Pentagon to White House: Stop politicizing the military

popular

Acting Defense Secretary Patrick Shanahan addresses soldiers at the southern border.

Photo: Sgt. Amber I. Smith/U.S. Army

SEOUL (Reuters) - The Pentagon has told the White House that the U.S. military will not be politicized, a U.S. official said on Sunday, in response to a controversy after officials directed the United States Navy to keep the USS John S. McCain out of sight during a recent speech by President Donald Trump in Japan.


The White House military office directed the U.S. Navy's Seventh Fleet to minimize the visibility of the USS John S. McCain, a warship bearing the name of Trump's former political rival, during the president's speech last week.

While the directive was not implemented after senior Navy officials found out about the request, the incident has raised questions about the politicization of the military, which has traditionally been seen as being apolitical.

"Secretary (Patrick) Shanahan directed his chief of staff to speak with the White House military office and reaffirm his mandate that the Department of Defense will not be politicized," Lieutenant Colonel Joe Buccino, a Pentagon spokesman, said in a statement.

"The chief of staff reported that he did reinforce this message," Buccino said.

Concern has increased about the politicization of the U.S. military under Trump. He has given a number of overtly political speeches to military audiences and the military has been drawn into a mission along the border with Mexico, which some critics have described as a political stunt rather than a national security necessity.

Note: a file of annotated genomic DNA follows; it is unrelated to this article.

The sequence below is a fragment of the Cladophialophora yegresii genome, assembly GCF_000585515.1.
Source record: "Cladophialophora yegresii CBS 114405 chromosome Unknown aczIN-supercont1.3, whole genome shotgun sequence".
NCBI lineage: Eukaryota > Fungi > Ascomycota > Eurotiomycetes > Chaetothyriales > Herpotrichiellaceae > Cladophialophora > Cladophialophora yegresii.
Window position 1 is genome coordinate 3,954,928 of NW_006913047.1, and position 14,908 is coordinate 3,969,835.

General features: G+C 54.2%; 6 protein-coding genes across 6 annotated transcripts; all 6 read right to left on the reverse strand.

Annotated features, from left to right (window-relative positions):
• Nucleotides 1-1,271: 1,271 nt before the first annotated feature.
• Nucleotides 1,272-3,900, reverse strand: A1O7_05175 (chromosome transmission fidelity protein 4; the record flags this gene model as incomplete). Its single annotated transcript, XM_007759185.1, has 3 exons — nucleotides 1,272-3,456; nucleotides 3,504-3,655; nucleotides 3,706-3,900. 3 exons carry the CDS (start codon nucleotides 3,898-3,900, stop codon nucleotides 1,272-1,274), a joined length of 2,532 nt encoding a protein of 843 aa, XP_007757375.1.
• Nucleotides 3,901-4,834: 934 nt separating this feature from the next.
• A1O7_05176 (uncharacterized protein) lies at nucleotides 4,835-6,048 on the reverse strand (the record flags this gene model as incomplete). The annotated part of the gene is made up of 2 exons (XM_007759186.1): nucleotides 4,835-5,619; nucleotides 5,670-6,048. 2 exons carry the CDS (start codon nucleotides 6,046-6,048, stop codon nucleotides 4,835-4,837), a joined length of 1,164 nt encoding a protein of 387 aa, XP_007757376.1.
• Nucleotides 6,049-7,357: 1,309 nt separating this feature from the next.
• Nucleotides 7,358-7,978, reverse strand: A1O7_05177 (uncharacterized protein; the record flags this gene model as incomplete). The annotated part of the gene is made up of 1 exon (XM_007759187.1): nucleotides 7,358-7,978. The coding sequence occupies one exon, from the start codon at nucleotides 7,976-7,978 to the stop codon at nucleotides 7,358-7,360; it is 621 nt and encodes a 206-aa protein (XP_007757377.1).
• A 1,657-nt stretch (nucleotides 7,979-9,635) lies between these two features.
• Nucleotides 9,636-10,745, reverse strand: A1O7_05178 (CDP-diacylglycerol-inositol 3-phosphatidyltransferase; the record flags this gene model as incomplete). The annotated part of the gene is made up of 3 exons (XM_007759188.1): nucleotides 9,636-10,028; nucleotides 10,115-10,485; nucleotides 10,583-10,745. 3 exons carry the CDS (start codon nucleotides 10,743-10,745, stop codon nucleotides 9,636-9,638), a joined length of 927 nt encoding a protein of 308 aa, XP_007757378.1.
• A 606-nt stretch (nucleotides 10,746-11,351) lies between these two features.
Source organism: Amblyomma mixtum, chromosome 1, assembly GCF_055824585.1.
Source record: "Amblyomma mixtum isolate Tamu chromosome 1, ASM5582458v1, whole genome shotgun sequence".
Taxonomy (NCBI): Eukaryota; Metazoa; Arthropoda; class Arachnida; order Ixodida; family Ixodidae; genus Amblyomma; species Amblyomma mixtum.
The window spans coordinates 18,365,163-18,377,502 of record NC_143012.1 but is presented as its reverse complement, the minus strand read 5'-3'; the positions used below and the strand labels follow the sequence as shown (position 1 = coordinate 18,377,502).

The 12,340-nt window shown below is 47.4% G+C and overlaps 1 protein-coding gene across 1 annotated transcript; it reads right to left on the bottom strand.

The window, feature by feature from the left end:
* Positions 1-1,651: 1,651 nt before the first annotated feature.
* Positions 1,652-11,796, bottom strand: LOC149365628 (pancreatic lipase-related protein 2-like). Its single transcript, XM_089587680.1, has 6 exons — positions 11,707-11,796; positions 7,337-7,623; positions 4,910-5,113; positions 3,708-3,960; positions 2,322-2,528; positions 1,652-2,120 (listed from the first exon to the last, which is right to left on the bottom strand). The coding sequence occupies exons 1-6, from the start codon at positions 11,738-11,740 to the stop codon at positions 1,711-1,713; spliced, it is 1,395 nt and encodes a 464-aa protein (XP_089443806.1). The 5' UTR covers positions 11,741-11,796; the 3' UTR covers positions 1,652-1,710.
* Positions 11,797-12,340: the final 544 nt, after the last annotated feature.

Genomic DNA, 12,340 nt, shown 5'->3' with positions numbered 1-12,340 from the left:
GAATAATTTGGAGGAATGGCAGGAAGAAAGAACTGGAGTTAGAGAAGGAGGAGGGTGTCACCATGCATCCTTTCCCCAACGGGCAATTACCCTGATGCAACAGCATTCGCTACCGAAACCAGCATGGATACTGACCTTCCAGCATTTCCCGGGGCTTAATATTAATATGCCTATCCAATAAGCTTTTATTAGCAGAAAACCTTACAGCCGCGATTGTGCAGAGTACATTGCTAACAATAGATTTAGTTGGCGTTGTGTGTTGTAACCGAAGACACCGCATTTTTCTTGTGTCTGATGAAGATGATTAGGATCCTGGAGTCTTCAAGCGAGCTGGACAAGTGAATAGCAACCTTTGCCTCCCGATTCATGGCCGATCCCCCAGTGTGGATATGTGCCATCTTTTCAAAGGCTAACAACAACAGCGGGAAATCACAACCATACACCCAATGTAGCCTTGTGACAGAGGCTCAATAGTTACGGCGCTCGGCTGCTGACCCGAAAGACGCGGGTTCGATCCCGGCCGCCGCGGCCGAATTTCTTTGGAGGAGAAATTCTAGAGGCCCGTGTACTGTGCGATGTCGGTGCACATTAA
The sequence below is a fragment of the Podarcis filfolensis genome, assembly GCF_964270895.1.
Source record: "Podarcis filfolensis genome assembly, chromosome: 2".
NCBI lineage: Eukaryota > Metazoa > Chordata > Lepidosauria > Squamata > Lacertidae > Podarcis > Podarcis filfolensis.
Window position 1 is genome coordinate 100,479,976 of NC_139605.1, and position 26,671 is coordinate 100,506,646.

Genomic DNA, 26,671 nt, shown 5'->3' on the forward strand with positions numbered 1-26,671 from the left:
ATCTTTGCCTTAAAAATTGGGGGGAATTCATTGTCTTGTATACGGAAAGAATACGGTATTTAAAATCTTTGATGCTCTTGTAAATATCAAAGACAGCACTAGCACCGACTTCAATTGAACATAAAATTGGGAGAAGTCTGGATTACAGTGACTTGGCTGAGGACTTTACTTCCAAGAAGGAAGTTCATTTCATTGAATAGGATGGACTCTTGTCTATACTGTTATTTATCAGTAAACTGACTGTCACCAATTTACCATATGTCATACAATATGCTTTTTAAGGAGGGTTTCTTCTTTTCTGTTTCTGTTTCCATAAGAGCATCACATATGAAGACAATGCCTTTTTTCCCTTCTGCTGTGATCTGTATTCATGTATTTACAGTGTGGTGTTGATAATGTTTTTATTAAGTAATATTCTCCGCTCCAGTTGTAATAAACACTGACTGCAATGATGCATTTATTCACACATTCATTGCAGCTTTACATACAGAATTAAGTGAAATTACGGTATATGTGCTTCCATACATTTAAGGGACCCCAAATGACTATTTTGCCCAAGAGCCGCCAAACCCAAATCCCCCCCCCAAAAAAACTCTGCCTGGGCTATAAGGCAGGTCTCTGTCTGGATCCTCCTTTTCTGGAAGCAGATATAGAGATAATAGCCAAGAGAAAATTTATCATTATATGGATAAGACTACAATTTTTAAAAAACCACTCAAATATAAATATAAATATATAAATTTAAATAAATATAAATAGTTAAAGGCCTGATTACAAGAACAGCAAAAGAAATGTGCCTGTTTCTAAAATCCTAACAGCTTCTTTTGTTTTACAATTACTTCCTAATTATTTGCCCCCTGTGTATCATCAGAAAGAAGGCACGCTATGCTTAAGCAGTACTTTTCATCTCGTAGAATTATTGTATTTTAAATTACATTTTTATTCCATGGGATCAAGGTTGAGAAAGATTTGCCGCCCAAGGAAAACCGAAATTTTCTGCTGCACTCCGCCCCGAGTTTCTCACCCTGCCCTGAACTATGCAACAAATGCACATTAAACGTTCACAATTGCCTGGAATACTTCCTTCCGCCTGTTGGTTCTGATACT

The USS John S. McCain controversy led acting U.S. Defense Secretary Patrick Shanahan to ask his chief of staff to find out what happened. On Sunday he told reporters that after reviewing the facts, he did not plan to call for an inspector general investigation into the incident.

"There is no room for politicizing the military," Shanahan told reporters traveling with him to Seoul.

Acting White House Chief of Staff Mick Mulvaney on Sunday downplayed the incident, saying that a young White House staffer - knowing how Trump felt about McCain - likely made the request to the Navy.

"That's not an unreasonable thing to ask," Mulvaney said on NBC News' Meet the Press program. He said it would be "silly" to fire that staffer over the incident.

Shanahan said he had spoken with late Senator McCain's wife in the past few days about the incident but declined to give details of the conversation.

He said that his chief of staff did not have prior knowledge of the White House directive and reiterated that a search had not found any emails to his staff about it. Trump said on Wednesday he had not been aware of the request.

The USS John S. McCain was initially named after the late Senator McCain's father and grandfather, who were both Navy admirals. In 2018, the Navy added Senator McCain to the official namesake of the guided missile destroyer.